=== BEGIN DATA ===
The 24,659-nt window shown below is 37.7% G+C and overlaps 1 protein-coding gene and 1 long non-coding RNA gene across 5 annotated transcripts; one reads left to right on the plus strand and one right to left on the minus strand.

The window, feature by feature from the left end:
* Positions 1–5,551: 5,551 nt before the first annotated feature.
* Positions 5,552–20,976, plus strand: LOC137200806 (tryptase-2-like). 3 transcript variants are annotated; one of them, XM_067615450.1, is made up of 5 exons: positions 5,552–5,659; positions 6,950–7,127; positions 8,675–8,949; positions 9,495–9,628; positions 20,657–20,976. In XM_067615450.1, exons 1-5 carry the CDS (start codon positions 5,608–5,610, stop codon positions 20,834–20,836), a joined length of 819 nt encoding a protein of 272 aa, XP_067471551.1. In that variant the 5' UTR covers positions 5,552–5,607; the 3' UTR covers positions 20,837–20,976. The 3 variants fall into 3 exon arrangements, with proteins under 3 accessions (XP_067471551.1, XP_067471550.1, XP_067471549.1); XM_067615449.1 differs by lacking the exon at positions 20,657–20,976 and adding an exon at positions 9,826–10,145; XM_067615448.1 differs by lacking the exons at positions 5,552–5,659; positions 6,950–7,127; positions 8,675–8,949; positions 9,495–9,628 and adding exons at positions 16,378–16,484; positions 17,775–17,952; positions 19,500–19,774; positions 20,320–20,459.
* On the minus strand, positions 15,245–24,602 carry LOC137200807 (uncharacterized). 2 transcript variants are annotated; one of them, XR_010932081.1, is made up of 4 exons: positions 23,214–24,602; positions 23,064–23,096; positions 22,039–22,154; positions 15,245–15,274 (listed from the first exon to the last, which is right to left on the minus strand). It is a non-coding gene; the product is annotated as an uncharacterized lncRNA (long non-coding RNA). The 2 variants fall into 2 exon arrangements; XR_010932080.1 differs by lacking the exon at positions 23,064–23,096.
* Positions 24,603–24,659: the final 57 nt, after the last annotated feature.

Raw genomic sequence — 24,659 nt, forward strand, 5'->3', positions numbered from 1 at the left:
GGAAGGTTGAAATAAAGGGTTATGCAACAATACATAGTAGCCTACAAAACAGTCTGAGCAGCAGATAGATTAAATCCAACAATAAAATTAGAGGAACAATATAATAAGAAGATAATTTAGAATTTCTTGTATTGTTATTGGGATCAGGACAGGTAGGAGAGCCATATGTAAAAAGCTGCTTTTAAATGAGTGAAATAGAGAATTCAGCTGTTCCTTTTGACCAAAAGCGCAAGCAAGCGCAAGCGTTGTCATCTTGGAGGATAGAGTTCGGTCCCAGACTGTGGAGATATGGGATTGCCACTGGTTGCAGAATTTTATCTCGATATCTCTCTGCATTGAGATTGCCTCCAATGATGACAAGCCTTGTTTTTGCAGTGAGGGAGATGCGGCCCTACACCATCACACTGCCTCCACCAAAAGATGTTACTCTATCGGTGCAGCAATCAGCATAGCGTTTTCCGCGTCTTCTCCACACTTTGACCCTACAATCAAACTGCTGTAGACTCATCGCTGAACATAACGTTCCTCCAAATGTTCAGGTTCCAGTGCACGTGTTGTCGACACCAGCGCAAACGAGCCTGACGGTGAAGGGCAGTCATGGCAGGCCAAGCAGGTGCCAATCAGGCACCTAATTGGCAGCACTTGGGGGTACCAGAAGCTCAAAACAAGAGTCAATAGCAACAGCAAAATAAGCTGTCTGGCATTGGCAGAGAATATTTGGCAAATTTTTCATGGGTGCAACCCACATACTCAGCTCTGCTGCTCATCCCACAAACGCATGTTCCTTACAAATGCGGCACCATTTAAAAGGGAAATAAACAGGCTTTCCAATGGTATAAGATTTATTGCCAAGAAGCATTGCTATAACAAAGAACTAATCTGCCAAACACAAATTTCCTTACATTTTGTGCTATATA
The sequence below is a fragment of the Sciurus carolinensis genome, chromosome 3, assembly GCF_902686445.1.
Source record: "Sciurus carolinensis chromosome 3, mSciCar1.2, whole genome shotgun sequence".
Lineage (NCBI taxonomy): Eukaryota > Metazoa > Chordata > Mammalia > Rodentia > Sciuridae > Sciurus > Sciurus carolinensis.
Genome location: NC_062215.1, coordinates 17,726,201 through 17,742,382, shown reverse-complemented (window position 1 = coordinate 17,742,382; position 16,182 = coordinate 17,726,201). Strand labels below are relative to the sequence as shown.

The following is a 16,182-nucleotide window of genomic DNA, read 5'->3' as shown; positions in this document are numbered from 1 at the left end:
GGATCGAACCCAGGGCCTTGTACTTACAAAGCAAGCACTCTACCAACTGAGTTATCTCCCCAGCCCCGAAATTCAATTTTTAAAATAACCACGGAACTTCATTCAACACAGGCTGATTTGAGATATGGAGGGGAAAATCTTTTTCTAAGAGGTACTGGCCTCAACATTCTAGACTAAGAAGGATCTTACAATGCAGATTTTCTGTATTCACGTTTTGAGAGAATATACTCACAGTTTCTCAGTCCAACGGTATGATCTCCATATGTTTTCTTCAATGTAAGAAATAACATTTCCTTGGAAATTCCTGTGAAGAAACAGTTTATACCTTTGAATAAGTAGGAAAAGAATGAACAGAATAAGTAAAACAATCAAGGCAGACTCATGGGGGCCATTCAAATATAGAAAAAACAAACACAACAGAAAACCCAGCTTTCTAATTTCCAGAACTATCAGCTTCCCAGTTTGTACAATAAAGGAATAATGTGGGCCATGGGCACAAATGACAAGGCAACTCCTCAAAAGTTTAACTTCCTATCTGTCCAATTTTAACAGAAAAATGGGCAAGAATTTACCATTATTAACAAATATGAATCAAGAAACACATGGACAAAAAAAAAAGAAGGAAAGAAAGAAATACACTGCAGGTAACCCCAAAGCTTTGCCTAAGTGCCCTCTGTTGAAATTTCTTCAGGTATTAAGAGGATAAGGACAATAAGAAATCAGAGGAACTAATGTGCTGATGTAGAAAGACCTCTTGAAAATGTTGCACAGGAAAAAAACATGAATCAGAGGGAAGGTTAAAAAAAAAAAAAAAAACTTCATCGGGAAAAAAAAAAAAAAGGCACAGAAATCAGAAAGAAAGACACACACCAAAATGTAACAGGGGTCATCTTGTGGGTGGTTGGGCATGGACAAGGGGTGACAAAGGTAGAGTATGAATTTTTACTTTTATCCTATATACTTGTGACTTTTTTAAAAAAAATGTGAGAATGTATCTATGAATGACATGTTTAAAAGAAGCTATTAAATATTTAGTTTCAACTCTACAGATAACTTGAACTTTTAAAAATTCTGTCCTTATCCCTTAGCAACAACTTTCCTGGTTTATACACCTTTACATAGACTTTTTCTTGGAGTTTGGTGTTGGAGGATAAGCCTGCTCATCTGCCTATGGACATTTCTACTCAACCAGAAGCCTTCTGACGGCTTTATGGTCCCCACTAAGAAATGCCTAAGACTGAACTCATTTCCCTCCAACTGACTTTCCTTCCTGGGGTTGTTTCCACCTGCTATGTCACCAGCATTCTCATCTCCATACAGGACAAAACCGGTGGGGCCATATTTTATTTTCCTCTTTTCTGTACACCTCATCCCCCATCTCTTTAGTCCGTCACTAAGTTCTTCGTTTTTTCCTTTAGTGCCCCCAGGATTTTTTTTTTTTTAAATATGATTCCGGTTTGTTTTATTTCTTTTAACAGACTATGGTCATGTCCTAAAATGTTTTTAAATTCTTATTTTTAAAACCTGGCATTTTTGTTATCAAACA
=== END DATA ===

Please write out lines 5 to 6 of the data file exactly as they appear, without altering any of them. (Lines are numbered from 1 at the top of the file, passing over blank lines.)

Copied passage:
* On the minus strand, positions 15,245–24,602 carry LOC137200807 (uncharacterized). 2 transcript variants are annotated; one of them, XR_010932081.1, is made up of 4 exons: positions 23,214–24,602; positions 23,064–23,096; positions 22,039–22,154; positions 15,245–15,274 (listed from the first exon to the last, which is right to left on the minus strand). It is a non-coding gene; the product is annotated as an uncharacterized lncRNA (long non-coding RNA). The 2 variants fall into 2 exon arrangements; XR_010932080.1 differs by lacking the exon at positions 23,064–23,096.
* Positions 24,603–24,659: the final 57 nt, after the last annotated feature.